Finding Your Voice

What does it mean when someone says the author has found his or her voice? What’s voice? Why is it important? Finding your voice is critical to your success.

You might be thinking: “What? What do you mean I need to find a voice? Don’t I already have one?”

You’re right; you do. But it might not be the right voice. Finding a voice is finding the best narrator for the story. The voice in which you’d tell a historical fiction set in Victorian England would be very different from one set in the far-flung future on the planet Teratatur? The language would change, the ratio of description to dialogue, the pacing, all of this impacts voice, as does the reader’s point of view.

A book written from the perspective of a five year old girl from Russia should read very differently than that written from the perspective of a ninety year old male Texan, or a thousand year old alien. Voice goes further though, it includes syntax, tone, style, and something ephemeral and difficult to describe that you only know when you hear it. I see it as the point at which your writing becomes a character.

A voice can be a unique signature. Can you identify your favourite author’s writing anywhere? Probably. That’s because you recognize the sound of their voice.

A unique voice is a rare thing. But it can carry a novel and it can sell many many books.

Let’s look at some examples of different voices:

Astrid Lindgren’s ‘Pippi Longstocking’

‘Two things she took from the ship. A little monkey whose name was Mr Nilsson—he was a present from her father—and a big suitcase full of gold coins. The sailors stood at the railing with their eyes fixed on Pippi for as long as they could see her. She walked firmly away without looking back. Mr Nilsson sat on her shoulder, and she carried the suitcase in one hand.’

Whimsical, farcical, someone once said combine the ridiculous with the unexpected and you have humour. This is written in the omniscient point of view in which the narrator knows all and is not telling the story from the perspective of a character.

Rick Riordan’s ‘The Lightning Thief’

‘Look, I didn’t want to be a half-blood.

If you’re reading this because you think you might be one, my advice is: close this book right now. Believe whatever lie your mom or dad told you about your birth, and try to lead a normal life.’

This is direct, present tense, first person narration that is as close as the reader can get to the narrator. It’s also light and casual. It feels modern.

J.K. Rowling, ‘Harry Potter’

‘Mr and Mrs  Dursley, of number four, Privet Drive, were proud to say that they were perfectly normal, thank you very much. They were the last people you’d expect to be involved in anything strange or mysterious, because they just didn’t hold with such nonsense.’

And so begins the most popular series in history. It starts with direct telling, again in the omniscient voice, which is growing ever more rare a point of view in contemporary writing (but in later books Rowling does focus her Point of View on specific characters and adopts a more popular third person limited style). I can practically taste the British accent (and some marmalade).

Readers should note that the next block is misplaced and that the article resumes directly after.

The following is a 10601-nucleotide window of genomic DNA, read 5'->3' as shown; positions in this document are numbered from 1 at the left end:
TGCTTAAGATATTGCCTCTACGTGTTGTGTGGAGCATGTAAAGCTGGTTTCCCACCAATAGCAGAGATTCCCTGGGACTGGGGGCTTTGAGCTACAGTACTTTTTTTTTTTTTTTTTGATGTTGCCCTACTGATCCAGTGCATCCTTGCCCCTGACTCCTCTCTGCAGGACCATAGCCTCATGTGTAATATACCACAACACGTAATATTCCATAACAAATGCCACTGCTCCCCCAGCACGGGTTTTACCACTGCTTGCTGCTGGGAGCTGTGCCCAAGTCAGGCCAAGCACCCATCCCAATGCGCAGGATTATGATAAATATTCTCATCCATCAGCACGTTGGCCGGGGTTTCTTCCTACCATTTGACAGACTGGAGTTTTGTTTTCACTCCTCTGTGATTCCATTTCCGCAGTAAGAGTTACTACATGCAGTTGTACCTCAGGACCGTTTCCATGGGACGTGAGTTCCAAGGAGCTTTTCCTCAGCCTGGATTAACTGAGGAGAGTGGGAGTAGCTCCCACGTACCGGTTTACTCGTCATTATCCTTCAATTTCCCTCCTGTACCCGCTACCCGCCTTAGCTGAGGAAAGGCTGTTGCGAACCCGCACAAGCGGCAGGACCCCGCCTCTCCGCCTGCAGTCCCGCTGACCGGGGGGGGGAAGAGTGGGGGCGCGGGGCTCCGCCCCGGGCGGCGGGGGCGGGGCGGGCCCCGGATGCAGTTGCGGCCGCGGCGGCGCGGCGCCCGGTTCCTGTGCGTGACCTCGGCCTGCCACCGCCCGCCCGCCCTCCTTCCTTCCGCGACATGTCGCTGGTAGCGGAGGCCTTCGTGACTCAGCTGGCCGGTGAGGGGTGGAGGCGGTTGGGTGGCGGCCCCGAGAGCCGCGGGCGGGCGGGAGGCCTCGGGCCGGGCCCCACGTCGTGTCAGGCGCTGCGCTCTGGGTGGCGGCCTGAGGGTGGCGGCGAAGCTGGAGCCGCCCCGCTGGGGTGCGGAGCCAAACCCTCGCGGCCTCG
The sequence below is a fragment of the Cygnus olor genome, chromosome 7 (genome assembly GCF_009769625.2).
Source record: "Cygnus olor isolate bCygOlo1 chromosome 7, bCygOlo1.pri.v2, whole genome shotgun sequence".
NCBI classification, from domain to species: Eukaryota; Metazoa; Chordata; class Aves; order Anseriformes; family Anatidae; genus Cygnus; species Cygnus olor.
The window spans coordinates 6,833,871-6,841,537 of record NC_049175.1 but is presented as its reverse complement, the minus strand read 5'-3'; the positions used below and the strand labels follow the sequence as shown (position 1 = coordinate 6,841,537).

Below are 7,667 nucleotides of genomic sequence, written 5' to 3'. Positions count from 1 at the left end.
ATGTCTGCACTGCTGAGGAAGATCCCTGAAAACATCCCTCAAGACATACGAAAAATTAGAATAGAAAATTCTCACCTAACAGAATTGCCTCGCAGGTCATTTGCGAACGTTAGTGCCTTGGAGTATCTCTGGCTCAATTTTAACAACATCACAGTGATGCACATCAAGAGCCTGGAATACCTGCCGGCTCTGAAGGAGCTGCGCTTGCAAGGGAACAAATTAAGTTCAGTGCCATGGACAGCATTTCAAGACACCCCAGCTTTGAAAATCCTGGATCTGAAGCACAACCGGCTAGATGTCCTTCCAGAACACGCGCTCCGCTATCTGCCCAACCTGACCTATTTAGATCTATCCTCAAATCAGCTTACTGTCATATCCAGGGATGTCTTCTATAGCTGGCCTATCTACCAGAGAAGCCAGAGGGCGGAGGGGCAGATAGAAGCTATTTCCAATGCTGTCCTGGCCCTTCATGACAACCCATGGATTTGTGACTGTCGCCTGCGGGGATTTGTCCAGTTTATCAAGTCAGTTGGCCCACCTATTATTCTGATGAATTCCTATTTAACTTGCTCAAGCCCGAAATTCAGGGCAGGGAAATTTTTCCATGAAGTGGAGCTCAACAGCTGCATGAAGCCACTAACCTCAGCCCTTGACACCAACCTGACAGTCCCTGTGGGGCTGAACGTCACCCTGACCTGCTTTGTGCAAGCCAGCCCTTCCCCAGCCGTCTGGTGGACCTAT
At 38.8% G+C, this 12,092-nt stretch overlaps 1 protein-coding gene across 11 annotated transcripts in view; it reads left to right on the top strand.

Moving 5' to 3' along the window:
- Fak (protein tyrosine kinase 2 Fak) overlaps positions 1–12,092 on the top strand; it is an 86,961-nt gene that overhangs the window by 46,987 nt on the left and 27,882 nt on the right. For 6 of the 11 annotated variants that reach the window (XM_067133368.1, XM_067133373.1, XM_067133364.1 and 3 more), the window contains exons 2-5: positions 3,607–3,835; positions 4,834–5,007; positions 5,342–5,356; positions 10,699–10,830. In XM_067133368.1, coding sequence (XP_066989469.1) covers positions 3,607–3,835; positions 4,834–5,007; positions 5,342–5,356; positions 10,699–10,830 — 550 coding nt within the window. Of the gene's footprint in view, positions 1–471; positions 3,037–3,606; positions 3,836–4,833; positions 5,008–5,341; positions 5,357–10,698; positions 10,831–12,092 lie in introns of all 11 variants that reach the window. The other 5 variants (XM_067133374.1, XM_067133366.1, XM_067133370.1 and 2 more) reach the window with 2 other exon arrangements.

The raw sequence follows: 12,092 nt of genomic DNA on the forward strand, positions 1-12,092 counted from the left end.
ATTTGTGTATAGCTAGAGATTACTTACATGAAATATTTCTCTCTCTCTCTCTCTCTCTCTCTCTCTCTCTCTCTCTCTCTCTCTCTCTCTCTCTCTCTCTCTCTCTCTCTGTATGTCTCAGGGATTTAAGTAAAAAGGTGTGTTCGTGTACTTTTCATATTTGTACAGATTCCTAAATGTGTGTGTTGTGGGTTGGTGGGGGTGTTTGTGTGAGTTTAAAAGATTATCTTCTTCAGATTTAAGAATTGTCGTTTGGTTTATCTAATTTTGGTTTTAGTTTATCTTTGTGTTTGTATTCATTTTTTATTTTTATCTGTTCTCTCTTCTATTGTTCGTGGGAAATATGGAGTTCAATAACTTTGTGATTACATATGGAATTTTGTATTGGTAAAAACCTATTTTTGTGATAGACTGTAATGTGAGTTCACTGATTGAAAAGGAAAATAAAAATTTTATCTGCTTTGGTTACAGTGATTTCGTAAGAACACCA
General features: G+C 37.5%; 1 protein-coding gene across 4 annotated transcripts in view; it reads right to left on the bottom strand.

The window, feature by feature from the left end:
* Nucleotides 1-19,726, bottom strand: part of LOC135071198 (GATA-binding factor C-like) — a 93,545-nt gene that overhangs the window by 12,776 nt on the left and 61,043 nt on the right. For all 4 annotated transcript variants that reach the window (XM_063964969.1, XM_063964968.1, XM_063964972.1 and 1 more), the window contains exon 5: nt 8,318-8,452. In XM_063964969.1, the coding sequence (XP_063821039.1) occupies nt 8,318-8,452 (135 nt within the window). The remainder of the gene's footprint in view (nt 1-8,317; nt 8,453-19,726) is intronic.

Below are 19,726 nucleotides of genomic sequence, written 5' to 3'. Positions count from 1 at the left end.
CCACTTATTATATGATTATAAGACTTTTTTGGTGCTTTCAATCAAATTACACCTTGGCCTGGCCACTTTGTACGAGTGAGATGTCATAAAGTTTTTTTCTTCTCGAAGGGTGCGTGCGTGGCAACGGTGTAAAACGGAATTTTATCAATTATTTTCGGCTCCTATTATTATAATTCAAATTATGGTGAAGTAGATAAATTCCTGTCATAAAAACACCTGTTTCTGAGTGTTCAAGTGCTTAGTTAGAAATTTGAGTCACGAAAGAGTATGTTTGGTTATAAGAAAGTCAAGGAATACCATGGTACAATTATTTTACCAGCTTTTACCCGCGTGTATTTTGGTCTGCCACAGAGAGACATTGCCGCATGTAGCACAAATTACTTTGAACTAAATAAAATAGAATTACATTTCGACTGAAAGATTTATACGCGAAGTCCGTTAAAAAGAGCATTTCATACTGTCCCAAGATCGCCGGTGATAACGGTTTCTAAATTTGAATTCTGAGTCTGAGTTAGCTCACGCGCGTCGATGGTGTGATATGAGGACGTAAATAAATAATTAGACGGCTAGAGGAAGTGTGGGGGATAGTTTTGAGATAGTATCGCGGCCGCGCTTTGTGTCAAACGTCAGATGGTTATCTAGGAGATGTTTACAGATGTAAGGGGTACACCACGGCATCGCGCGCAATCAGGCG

Roald Dahl, ‘Matilda’

‘It’s a funny thing about mothers and fathers. Even when their own child is the most disgusting little blister you could ever imagine, they still think that he or she is wonderful.’

Dahl has one of the most distinctive voices in children’s literature. In many ways it’s because it’s so shockingly honest. We can all learn a lot from Dahl.

Here’s a bit from a manuscript of mine, (Keep in a Cold Dark Place):

‘[Limpy] narrowed her eyes and slowly turned, shaking, and russet red.

“You know,” she said, forcing a smile. “I’m pretty good at cutting out eyes.” From the depths of her apron, she pulled a paring knife. “I can peel skin good too.”

She was of course referring to potato eyes and potato skin, but she wasn’t about to explain that to the boys.’

Voice can be dry, funny, telling, action packed, dialogue-heavy, or punchy (Lee Childs’ simple sentence structure and short chapters contribute to the spare voice of his antihero Jack Reacher and the pacing of a thriller).

The other thing that no one ever told me about voice is that your voice is only good for one book or a series of related books. Change the genre, change from a young adult novel to an adult or a children’s book, change the characters, and you change the voice.

Finding your voice is not necessarily something you stumble upon only after writing the first million words, it’s about reading widely, experimenting, and considering all your choices of word, syntax, chapter length, point of view, pacing, etc. before you start. It is one of the more important considerations for your novel. Short stories are a great way to take risks on new voices in order to see what works and what doesn’t.

Categories:   Writing Tips